Have just had one of those awesome cycle rides home at night when the sky is full of stars, the moon is shining on the Rhine, the ruined castle on the hill is all lit up and even the scary bit where there are no people and no streetlights and, now that I think about it, no road, isn’t all that scary.
You know, one of those cycle rides. And it is all thanks to my new bike!
Since deciding to leave my job, I have been practising fiscal prudence. My best effort to date has been getting to Bangkok airport for 45 baht (82 pence). Continuing in this vein, I went to the second-hand bike fair in Cologne yesterday with the hope of picking up a bargain to replace my last bike, which got stolen. Miraculously, and despite the best efforts of various dodgy gentlemen to sell me something that they had clearly just fished out of the canal, I found a really good, cheap bike, which has immediately become my favourite thing. It doesn’t need to be given a ridiculously affected name like Sir Walter or Brutus, its predecessors. It is simply… Pegasus.
For a start, it has 21 gears, thus allowing me to go super fast. It has neither a saddle covered with gaffer tape nor a pedal that sticks out at a 70 degree angle (both common motifs at said bike fair). And it is navy blue – one of the best colours in the whole world, if not the universe. Buying an object has made me very happy, which has made me rethink my entire position on modern market capitalism.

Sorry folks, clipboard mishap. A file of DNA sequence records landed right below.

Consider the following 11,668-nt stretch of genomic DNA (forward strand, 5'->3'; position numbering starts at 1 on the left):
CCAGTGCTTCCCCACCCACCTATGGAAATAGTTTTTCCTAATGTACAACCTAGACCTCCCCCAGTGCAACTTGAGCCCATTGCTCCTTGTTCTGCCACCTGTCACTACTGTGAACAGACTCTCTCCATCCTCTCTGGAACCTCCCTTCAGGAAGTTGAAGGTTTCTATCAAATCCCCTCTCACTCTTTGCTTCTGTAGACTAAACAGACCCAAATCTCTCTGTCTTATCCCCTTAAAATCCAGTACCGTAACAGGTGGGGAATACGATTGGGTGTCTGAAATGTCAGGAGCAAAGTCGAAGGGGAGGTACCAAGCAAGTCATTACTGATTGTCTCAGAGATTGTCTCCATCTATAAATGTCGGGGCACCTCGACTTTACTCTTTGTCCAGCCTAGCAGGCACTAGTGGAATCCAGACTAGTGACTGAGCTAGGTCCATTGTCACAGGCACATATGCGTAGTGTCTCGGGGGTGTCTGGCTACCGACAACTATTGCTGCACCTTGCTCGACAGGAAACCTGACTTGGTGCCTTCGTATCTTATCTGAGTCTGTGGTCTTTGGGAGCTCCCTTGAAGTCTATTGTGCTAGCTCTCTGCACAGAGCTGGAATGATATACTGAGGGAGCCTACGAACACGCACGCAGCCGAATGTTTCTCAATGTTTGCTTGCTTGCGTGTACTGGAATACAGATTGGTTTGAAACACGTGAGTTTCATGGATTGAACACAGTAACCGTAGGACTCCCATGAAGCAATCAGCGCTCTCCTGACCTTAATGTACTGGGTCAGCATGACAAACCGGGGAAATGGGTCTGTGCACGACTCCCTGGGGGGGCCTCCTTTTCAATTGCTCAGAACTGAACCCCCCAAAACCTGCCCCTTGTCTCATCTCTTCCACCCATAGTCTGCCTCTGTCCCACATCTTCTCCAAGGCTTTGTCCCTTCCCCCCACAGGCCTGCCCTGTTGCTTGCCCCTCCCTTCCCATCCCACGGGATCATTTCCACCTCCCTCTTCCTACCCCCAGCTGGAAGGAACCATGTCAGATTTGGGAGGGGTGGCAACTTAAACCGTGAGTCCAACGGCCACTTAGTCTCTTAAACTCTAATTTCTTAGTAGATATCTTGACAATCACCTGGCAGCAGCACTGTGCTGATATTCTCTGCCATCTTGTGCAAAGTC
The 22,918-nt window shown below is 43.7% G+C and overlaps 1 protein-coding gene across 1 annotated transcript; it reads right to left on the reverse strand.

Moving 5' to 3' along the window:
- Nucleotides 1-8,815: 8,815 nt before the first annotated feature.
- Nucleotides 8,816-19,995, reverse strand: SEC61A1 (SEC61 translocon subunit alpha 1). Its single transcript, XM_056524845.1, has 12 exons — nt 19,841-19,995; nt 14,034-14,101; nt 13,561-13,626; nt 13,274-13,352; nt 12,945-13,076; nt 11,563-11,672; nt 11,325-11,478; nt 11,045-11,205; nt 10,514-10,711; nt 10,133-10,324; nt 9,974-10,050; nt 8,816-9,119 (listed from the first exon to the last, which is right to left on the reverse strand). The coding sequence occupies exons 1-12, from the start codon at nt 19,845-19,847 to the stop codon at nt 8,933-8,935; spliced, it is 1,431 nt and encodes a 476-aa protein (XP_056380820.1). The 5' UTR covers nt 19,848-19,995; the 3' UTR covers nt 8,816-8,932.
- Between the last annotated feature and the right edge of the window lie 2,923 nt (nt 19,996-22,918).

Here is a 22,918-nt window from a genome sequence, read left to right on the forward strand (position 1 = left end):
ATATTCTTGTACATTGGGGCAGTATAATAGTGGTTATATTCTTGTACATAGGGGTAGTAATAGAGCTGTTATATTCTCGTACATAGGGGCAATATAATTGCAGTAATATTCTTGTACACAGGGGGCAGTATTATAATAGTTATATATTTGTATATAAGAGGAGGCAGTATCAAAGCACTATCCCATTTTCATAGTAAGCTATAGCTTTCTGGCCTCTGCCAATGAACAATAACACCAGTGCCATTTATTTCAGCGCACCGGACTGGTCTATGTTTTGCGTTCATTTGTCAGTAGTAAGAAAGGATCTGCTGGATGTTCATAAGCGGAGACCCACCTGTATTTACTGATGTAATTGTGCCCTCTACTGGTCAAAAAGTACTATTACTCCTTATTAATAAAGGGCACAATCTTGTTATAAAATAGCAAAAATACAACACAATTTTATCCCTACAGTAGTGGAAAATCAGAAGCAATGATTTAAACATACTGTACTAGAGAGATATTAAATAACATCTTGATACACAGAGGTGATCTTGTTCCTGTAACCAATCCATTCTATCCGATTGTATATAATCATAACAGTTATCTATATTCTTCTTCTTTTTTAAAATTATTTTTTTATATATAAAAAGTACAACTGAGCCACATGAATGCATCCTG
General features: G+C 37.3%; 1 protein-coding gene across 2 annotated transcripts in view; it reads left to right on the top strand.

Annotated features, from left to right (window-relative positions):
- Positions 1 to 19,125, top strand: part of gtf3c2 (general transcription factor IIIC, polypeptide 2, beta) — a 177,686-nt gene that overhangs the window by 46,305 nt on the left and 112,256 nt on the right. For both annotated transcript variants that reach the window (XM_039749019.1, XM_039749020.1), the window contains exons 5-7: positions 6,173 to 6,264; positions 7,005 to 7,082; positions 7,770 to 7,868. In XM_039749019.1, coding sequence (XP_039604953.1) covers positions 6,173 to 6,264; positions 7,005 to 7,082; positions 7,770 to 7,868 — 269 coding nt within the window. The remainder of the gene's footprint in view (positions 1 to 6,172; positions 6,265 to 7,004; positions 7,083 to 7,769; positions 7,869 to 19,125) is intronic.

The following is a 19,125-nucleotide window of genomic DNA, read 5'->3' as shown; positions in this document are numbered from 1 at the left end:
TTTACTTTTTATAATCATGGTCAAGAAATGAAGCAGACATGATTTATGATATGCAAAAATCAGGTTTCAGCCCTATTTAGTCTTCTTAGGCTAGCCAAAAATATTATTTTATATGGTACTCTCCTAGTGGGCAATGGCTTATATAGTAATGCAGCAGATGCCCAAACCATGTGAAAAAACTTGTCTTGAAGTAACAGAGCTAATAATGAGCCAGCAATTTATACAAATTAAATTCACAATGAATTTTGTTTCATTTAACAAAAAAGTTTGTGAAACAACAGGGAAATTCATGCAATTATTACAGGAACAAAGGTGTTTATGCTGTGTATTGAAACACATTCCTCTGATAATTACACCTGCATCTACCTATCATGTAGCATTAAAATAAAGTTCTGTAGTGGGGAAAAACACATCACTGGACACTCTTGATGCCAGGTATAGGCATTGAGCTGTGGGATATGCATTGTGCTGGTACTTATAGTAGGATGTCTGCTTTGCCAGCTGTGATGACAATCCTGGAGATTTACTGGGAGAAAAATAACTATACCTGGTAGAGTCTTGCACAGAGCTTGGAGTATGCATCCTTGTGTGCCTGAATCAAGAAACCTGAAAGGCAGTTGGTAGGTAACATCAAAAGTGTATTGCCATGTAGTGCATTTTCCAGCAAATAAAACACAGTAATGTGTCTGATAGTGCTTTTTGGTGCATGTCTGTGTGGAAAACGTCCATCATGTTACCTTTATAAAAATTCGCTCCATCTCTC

Strictly speaking, I should acknowledge that my thriftiness is partly undone by the fact that the Pegasus is not actually the only bike that I bought this week. Yes, OK, I bought another one first on Tuesday, but honestly, it is unrideable.
I had turned up at this social project place in north Bonn – an enormous shed with maybe 60 bikes outside and more indoors. “I’m looking for a bike, please,” I said. The man pointed to a modest looking silver number (since christened Slim Shady). “That one,” he said. “Um, thank you, is that the only bike you have for sale [in this GIANT SHED FULL OF BIKES]?” I asked (I didn’t actually say the bit in brackets). Yes, I was told; there was a waiting list otherwise. I took a hard, Prudent look at Slim. “It may not be perfect,” I told myself, “but we are in a new era of scrimpitude. Beggars can’t be choosers!”
So, after a brief spin in the car park (on the bike, I mean, not a whirling dervish moment), during which Slim Shady proved to be passable by going in a straight line and not falling apart, I bought it, feeling extremely pleased with myself in all things fiscal. As I cycled away, having parted with 150 smackers, I ignored the strange noise the gears were making. “Nice little bike, that,” I imagined my dad saying, much as he told me that there was nothing wrong with the Mini Metro I was about to take my driving test in when in fact the clutch had failed (I failed too).